Association for Behavior Analysis International

The Association for Behavior Analysis International® (ABAI) is a nonprofit membership organization with the mission to contribute to the well-being of society by developing, enhancing, and supporting the growth and vitality of the science of behavior analysis through research, education, and practice.


33rd Annual Convention; San Diego, CA; 2007

Event Details

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Symposium #399
CE Offered: BACB
Issues in Applied Behavior Analysis and Consultation in Public Schools Settings
Monday, May 28, 2007
1:30 PM–2:50 PM
America's Cup C
Area: EDC/AUT; Domain: Applied Research
Chair: Bryan J. Davey (Southern Behavioral Group, Inc.)
Discussant: Frank M. Gresham (Louisiana State University)
CE Instructor: Bryan J. Davey, Ph.D.

Behavior consultation can involve a behavior analyst working on behalf of a public school to address a wide range of issues requiring behavioral services. Commonly, referrals are for training, skill acquisition, or behavior reduction with individual or small groups of students. This symposium will present 3 data-based papers representing this range of behavioral referrals. One paper will present data on skill acquisition in social skills training to a group of middle school students receiving special education services. Specifically, data will be presented on several childrens acquisition of social skills during a systematic training process. The second paper will present data on reducing prompt dependency and increasing spontaneous manding in a child with autism. The third paper will present data-based decision making procedures derived from an analysis of how much data is required for making informed decisions during discrete trials training. Using both contrived and real data sets, decision making strategies were applied to daily data collection, and data taken during 80%, 60%, 40%, and 20% of days.

Evaluation of a Measurable, Data-Based, Social Skills Training Method.
AMANDA J. MANN (Southern Behavioral Group, Inc.), Bryan J. Davey (Southern Behavioral Group, Inc.), Ajamu Nkosi (Southern Behavioral Group, Inc.)
Abstract: The extent to which children and adolescents possess social skills can influence their academic performance, behavior, social and family relationships, and involvement in extracurricular activities. For individuals who experience difficulty in building and maintaining positive interpersonal relationships with peers and adults, social skills training is often recommended as an intervention. Despite the desire to enhance these social competencies in children and adolescents, measurement and evaluation of skill acquisition during social skills training is not a well researched area. The current study will discuss multiple research-based interventions for teaching social skills with adolescents. In addition, this study will discuss how to make data-based decisions by forming objective definitions of the skills and quantitatively measuring the acquisition of social skills. Data from 3 participants will be presented using the multiple baseline across skills design used to evaluate skill acquisition.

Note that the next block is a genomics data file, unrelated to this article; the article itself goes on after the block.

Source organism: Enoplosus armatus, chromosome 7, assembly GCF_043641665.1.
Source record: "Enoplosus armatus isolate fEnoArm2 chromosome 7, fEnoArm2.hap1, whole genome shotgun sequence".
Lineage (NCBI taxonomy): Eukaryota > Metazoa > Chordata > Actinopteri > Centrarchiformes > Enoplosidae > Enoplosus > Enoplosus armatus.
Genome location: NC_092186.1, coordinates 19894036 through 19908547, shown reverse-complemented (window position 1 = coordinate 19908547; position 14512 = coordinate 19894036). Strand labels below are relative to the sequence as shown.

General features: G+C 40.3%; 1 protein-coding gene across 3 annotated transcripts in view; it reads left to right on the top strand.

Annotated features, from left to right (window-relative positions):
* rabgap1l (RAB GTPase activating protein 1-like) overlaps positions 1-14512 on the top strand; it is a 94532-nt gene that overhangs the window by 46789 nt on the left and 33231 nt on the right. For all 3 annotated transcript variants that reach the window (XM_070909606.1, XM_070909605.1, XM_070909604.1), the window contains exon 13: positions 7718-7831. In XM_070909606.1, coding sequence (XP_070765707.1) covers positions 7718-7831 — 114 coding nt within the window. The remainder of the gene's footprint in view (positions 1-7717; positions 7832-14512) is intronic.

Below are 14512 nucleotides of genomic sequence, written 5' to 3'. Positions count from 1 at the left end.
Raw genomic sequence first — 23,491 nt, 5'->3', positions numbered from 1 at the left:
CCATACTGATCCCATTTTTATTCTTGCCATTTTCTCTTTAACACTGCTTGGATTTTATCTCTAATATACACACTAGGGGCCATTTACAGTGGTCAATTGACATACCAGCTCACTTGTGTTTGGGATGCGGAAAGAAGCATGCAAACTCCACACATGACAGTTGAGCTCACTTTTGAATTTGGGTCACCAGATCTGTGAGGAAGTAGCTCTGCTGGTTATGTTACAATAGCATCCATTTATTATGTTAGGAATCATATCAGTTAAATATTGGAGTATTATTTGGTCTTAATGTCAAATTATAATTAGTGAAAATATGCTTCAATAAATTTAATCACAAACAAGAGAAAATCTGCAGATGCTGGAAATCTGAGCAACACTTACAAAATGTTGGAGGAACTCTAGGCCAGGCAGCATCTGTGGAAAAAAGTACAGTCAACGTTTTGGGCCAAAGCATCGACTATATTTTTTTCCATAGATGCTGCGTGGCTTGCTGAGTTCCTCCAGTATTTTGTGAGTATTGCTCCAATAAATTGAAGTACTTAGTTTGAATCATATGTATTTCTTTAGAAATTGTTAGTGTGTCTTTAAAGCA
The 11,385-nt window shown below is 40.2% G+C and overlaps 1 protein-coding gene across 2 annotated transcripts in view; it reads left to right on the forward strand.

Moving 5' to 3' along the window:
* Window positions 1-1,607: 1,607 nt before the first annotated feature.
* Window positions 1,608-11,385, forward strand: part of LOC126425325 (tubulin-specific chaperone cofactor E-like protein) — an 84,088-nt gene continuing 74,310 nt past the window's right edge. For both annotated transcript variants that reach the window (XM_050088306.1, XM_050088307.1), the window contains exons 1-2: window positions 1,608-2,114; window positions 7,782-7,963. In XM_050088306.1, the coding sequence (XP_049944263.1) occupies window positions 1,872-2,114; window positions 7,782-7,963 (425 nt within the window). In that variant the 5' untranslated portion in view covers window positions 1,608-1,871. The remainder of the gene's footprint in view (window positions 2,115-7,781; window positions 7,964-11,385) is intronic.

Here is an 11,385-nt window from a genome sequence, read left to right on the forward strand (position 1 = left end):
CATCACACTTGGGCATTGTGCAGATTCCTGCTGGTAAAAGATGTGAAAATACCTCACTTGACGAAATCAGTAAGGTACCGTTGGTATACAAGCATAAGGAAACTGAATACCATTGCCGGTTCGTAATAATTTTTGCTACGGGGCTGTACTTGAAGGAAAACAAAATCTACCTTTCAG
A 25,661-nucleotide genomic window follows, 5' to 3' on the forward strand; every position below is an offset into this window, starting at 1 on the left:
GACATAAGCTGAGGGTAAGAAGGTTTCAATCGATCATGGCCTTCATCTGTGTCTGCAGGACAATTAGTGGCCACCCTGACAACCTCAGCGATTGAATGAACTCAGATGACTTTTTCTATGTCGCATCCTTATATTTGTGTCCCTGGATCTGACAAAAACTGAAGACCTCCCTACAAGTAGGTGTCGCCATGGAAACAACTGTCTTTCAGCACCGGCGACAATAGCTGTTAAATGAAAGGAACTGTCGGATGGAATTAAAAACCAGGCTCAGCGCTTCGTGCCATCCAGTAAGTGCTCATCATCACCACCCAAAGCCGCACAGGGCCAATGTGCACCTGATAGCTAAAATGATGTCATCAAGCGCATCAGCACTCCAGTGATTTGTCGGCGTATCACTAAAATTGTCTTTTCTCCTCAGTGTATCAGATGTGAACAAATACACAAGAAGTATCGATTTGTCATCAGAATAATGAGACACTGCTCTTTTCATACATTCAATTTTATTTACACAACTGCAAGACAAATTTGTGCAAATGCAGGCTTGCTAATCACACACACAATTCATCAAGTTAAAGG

Overcoming Prompt Dependency in a Public School Setting: A Systematic Approach to Increasing Independent Mands.
SARAH NATARELLI (Southern Behavioral Group, Inc.), Bryan J. Davey (Southern Behavioral Group, Inc.), Andrea D. Davey (Southern Behavioral Group, Inc.)
Abstract: One common characteristic across children with Autism is difficulty with language and communication. Communication is sometimes difficult for children with Autism to emit independently when mands are not under non-verbal antecedent control. As a result of this deficit, children can become dependent on verbal prompts. Data will be presented from a participant who displayed prompt dependency across mand repertoires. A Verbal Behavior Model using echoic to mand procedures was implemented. In addition, establishing operations was used to increase a participant’s independent mand repertoires. The number of echoics, mands, and generalized mands were recorded during 2-hour sessions. Results show an increase in independent and generalized mands.
Analysis of Data Collection Parameters in School-Based Discrete Trials Training.
MEAGHAN TIMKO (Southern Behavioral Group, Inc.), Michael M. Mueller (Southern Behavioral Group, Inc.), Bryan J. Davey (Southern Behavioral Group, Inc.), Christine Palkovic (Southern Behavioral Group, Inc.), Sarah Natarelli (Southern Behavioral Group, Inc.), Ajamu Nkosi (Southern Behavioral Group, Inc.), Andrea D. Davey (Southern Behavioral Group, Inc.), Amanda J. Mann (Southern Behavioral Group, Inc.)
Abstract: Skill acquisition programs are often implemented with an emphasis on data collection. Mastery criteria are set during discrete trials training (DTT) to evaluate when a child has mastered a skill; a commonly used mastery criteria is at least 80% accuracy for at least three consecutive sessions. Some literature suggests that collecting data less than every session will yield similar results for interpreting mastery criteria when compared to daily data collection. When implementing programs in the school setting, teacher and teacher-assistant therapists often cite the time requirements of data collection as a common concern or complaint. The current paper presents the outcomes of studies in which contrived, and actual, DTT data sets are evaluated for mastery criteria when daily, and less than daily data are used for decision making. Less than daily data analyses were evaluated when 80%, 60%, 40% and 20% of sessions were evaluated.



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